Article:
Taarifa Rwanda

RIB And Japan Discuss Establishing Regional Cyber Centre

Plans are underway for Rwanda to establish a fully-fledged Regional Cyber Centre that will help combat related crimes, analysis and improve its capabilities in this domain.

The cyber facility project is sponsored by the Japanese government.

On Monday, Takayuki Miyashita Japanese envoy to Rwanda met with Rwanda Investigation Bureau Secretary General Col Jeannot Ruhunga at the Bureau’s Headquarters in Kimihurura.

They discussed about the Japanese sponsored project of a Regional Cyber center to be built.

As Rwanda is seeking to become a regional ICT hub and adopting a paperless economy, there are corresponding threats that the country has to prepare for.

The information system of a government is one of the most targeted objects of the malicious activities in the cyber world.

The continuous monitoring of the government networks and preparedness to the possible attacks have become ever important than ever.

Three billion people are now connected to the Internet through cyberspace. This figure is growing rapidly and is estimated to reach 5 billion people, using 50 billion devices, by 2020.

According to International Telecommunication Union (ITU) the fastest growth in Internet users today is in developing countries – in Asia and Africa in particular.

For ITU, Cyber security is the protection of systems, networks and data in cyberspace and is essential even as more people get connected to the internet across of the world.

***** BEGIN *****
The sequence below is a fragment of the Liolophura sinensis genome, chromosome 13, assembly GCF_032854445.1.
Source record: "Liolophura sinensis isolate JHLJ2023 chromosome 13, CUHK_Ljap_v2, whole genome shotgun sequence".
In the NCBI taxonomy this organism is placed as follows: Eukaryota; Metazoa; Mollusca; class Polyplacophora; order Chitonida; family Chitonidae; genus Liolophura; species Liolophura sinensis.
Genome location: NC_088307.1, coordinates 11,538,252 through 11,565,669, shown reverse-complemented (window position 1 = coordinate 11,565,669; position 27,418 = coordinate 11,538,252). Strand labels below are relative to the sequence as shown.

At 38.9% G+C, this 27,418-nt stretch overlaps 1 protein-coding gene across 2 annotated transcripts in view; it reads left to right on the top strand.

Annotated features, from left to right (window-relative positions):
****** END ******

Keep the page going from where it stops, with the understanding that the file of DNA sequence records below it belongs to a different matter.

This Regional Cyber centre will have the capacity to protect Rwanda against external and internal cyber threats.

What does an Ideal Cyber Security Centre Do?

An ideal Cyber Security Center strives to ensure a secure and resilient cyber and communications infrastructure that supports national/ regional security, a vibrant economy, and the health and safety of all citizens.

To achieve this, a Cyber Security Centre should:

  • Focus on proactively coordinating the prevention and mitigation of those cyber and telecommunications threats that pose the greatest risk to the Nation;
  • Pursue whole-of-nation operational integration by broadening and deepening engagement with its partners through information sharing to manage threats, vulnerabilities, and incidents.
  • Break down the technological and institutional barriers that impede collaborative information exchange, situational awareness, and understanding of threats and their impact.
  • Maintain a sustained readiness to respond immediately and effectively to all cyber and telecommunications incidents of national security.
  • Serve stakeholders as a national centre of excellence and expertise for cyber and telecommunications security issues.
  • Protect the privacy and constitutional rights of the citizens in the conduct of its mission.

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